Cuomo: Appraisal legislation needed

By John O'Brien | Nov 5, 2007


WASHINGTON, D.C. - A few days after filing his first lawsuit over the issue, New York Attorney General Andrew Cuomo on Monday gave his thumbs-up to legislation that will protect consumers against intimidating techniques allegedly used by appraisers.

Cuomo says the Escrow, Appraisal and Mortgage Servicing Improvements act will help clean up recent troubles in the housing industry.

"My office's investigation of the housing market has found systematic conflicts of interest in the appraisal industry that clearly necessitate legislation," Cuomo said. "Government regulation can help the marketplace by providing protections for investors and consumers alike."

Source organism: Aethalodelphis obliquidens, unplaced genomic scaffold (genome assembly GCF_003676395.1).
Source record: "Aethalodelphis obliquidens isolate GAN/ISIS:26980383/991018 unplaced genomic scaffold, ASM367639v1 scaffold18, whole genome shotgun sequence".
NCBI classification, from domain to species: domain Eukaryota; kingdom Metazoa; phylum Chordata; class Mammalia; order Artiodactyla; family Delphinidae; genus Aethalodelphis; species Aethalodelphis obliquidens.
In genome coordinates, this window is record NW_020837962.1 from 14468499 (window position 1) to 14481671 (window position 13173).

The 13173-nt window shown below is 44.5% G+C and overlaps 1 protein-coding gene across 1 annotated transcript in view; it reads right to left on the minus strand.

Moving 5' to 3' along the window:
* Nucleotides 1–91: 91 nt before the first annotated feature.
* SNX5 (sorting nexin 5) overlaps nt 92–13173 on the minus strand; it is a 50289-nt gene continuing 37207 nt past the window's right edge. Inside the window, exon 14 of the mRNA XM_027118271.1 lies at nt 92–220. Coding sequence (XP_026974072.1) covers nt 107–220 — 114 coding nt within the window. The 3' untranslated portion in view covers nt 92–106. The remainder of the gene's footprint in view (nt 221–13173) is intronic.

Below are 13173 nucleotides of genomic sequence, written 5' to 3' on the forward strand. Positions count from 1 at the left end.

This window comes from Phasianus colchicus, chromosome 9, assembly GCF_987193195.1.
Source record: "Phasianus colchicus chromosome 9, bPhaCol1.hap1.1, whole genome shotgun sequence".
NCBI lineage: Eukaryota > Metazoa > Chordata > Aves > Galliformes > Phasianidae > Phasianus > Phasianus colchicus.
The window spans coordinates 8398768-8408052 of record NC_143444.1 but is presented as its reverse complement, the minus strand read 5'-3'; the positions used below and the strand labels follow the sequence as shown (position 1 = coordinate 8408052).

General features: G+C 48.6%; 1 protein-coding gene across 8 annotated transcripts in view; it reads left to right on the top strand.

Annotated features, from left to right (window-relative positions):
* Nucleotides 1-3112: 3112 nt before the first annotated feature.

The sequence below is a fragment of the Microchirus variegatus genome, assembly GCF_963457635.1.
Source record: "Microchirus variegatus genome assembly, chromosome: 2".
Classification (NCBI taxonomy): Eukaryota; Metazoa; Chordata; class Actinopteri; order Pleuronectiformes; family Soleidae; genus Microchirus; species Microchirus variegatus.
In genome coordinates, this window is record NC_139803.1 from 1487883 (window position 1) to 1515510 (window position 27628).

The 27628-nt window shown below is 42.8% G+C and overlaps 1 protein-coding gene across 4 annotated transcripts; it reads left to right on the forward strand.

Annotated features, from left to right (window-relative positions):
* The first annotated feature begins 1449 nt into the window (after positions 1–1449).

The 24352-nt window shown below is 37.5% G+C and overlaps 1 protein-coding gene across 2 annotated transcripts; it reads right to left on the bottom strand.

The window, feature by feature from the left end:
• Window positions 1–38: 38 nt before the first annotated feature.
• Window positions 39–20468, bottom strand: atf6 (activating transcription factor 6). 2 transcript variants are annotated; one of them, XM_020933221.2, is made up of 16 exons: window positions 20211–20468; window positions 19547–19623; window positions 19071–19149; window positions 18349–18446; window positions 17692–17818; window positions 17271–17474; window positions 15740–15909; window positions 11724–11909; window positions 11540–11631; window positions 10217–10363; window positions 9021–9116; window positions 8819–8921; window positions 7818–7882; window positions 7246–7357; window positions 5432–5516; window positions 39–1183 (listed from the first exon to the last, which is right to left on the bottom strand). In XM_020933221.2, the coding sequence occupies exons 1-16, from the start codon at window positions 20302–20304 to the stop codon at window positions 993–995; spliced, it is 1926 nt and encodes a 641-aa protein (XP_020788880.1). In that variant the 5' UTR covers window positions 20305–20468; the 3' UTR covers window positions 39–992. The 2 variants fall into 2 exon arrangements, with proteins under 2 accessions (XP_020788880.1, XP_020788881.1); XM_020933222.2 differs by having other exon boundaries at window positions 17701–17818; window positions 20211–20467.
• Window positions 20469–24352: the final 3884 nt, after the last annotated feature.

The bill is sponsored by Rep. Paul Kanjorski (D-PA), the Chair of the House Financial Services, Capital Markets, Insurance and Government Sponsored Enterprises Subcommittee.

"Rep. Kanjorski's bill is a big step forward in remedying some of the bad practices that have led to the foreclosure crisis facing our nation today, and I applaud his efforts," Cuomo said.

Cuomo filed suit last week against eAppraiseIT, one of the nation's largest real estate appraisal management companies. He claims the company, a subsidiary of First American Corp., joined in a scheme with Washington Mutual to use a list of preferred "Proven Appraisers" who intentionally inflated appraisals.

Kanjorski's bill will prohibit the coercion or intimidation of appraisers, create strong penalties against violators ($10,000 per day for a first violation and up to $20,000 for following violations) and provide borrowers the right to obtain a free copy of the appraisal of their property fi they are taking a high-cost mortgage.

"(A)s an industry-wide problem, the foreclosure crisis demands an industry-wide solution," Cuomo said. "That's why this new legislation is such an important first step toward ending the abuses in the housing market nationwide."

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